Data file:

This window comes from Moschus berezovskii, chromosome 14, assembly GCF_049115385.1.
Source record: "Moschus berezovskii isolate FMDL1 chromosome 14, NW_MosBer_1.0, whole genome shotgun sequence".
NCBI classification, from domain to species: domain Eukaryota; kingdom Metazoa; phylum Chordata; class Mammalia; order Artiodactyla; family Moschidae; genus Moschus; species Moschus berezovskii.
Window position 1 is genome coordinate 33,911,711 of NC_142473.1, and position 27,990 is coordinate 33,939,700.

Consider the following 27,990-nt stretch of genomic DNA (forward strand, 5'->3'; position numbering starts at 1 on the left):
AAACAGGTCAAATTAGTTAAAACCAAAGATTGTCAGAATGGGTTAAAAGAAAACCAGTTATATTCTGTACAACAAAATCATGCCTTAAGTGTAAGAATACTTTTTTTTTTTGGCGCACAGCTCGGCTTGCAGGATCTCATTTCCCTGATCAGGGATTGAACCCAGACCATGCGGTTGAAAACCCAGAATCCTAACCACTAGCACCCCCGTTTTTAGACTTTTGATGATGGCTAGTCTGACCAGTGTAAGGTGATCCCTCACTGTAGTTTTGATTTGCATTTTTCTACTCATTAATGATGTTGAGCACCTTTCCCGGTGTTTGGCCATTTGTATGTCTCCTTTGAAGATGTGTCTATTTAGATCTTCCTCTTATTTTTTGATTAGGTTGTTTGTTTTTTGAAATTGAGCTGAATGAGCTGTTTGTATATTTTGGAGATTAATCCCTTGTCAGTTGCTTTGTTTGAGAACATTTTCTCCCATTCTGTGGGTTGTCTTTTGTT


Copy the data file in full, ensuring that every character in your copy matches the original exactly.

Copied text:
This window comes from Moschus berezovskii, chromosome 14, assembly GCF_049115385.1.
Source record: "Moschus berezovskii isolate FMDL1 chromosome 14, NW_MosBer_1.0, whole genome shotgun sequence".
NCBI classification, from domain to species: domain Eukaryota; kingdom Metazoa; phylum Chordata; class Mammalia; order Artiodactyla; family Moschidae; genus Moschus; species Moschus berezovskii.
Window position 1 is genome coordinate 33,911,711 of NC_142473.1, and position 27,990 is coordinate 33,939,700.

Consider the following 27,990-nt stretch of genomic DNA (forward strand, 5'->3'; position numbering starts at 1 on the left):
AAACAGGTCAAATTAGTTAAAACCAAAGATTGTCAGAATGGGTTAAAAGAAAACCAGTTATATTCTGTACAACAAAATCATGCCTTAAGTGTAAGAATACTTTTTTTTTTTGGCGCACAGCTCGGCTTGCAGGATCTCATTTCCCTGATCAGGGATTGAACCCAGACCATGCGGTTGAAAACCCAGAATCCTAACCACTAGCACCCCCGTTTTTAGACTTTTGATGATGGCTAGTCTGACCAGTGTAAGGTGATCCCTCACTGTAGTTTTGATTTGCATTTTTCTACTCATTAATGATGTTGAGCACCTTTCCCGGTGTTTGGCCATTTGTATGTCTCCTTTGAAGATGTGTCTATTTAGATCTTCCTCTTATTTTTTGATTAGGTTGTTTGTTTTTTGAAATTGAGCTGAATGAGCTGTTTGTATATTTTGGAGATTAATCCCTTGTCAGTTGCTTTGTTTGAGAACATTTTCTCCCATTCTGTGGGTTGTCTTTTGTT